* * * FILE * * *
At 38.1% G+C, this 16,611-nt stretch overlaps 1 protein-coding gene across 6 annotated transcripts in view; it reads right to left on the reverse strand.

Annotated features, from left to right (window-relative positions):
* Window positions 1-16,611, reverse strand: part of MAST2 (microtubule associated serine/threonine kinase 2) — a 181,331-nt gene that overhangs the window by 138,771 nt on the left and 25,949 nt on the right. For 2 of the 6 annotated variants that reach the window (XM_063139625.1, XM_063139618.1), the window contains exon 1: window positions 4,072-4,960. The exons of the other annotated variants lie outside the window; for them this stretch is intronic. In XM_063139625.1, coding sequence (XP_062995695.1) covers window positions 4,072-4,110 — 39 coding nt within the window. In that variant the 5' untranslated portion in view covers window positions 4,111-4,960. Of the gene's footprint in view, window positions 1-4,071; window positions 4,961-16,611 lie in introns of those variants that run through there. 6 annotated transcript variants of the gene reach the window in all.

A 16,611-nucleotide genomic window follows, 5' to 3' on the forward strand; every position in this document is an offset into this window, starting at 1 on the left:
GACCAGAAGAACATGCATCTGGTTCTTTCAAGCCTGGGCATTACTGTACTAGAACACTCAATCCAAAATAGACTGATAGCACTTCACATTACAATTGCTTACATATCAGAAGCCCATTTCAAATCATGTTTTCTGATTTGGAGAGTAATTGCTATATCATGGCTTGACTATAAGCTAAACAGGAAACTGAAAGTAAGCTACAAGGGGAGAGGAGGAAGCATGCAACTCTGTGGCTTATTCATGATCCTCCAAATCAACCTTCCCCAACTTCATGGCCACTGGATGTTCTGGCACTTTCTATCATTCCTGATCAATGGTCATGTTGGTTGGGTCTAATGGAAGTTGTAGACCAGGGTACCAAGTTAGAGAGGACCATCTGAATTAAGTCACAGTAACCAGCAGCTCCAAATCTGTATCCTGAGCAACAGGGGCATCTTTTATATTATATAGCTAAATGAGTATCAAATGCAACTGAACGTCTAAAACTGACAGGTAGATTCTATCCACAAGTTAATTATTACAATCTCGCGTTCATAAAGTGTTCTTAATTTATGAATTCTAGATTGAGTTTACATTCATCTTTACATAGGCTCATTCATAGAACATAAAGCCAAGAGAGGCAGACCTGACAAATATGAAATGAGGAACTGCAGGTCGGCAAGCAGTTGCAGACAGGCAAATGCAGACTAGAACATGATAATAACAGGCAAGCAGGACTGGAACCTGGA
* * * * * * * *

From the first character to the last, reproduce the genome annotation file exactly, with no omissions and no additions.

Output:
At 38.1% G+C, this 16,611-nt stretch overlaps 1 protein-coding gene across 6 annotated transcripts in view; it reads right to left on the reverse strand.

Annotated features, from left to right (window-relative positions):
* Window positions 1-16,611, reverse strand: part of MAST2 (microtubule associated serine/threonine kinase 2) — a 181,331-nt gene that overhangs the window by 138,771 nt on the left and 25,949 nt on the right. For 2 of the 6 annotated variants that reach the window (XM_063139625.1, XM_063139618.1), the window contains exon 1: window positions 4,072-4,960. The exons of the other annotated variants lie outside the window; for them this stretch is intronic. In XM_063139625.1, coding sequence (XP_062995695.1) covers window positions 4,072-4,110 — 39 coding nt within the window. In that variant the 5' untranslated portion in view covers window positions 4,111-4,960. Of the gene's footprint in view, window positions 1-4,071; window positions 4,961-16,611 lie in introns of those variants that run through there. 6 annotated transcript variants of the gene reach the window in all.

A 16,611-nucleotide genomic window follows, 5' to 3' on the forward strand; every position in this document is an offset into this window, starting at 1 on the left:
GACCAGAAGAACATGCATCTGGTTCTTTCAAGCCTGGGCATTACTGTACTAGAACACTCAATCCAAAATAGACTGATAGCACTTCACATTACAATTGCTTACATATCAGAAGCCCATTTCAAATCATGTTTTCTGATTTGGAGAGTAATTGCTATATCATGGCTTGACTATAAGCTAAACAGGAAACTGAAAGTAAGCTACAAGGGGAGAGGAGGAAGCATGCAACTCTGTGGCTTATTCATGATCCTCCAAATCAACCTTCCCCAACTTCATGGCCACTGGATGTTCTGGCACTTTCTATCATTCCTGATCAATGGTCATGTTGGTTGGGTCTAATGGAAGTTGTAGACCAGGGTACCAAGTTAGAGAGGACCATCTGAATTAAGTCACAGTAACCAGCAGCTCCAAATCTGTATCCTGAGCAACAGGGGCATCTTTTATATTATATAGCTAAATGAGTATCAAATGCAACTGAACGTCTAAAACTGACAGGTAGATTCTATCCACAAGTTAATTATTACAATCTCGCGTTCATAAAGTGTTCTTAATTTATGAATTCTAGATTGAGTTTACATTCATCTTTACATAGGCTCATTCATAGAACATAAAGCCAAGAGAGGCAGACCTGACAAATATGAAATGAGGAACTGCAGGTCGGCAAGCAGTTGCAGACAGGCAAATGCAGACTAGAACATGATAATAACAGGCAAGCAGGACTGGAACCTGGA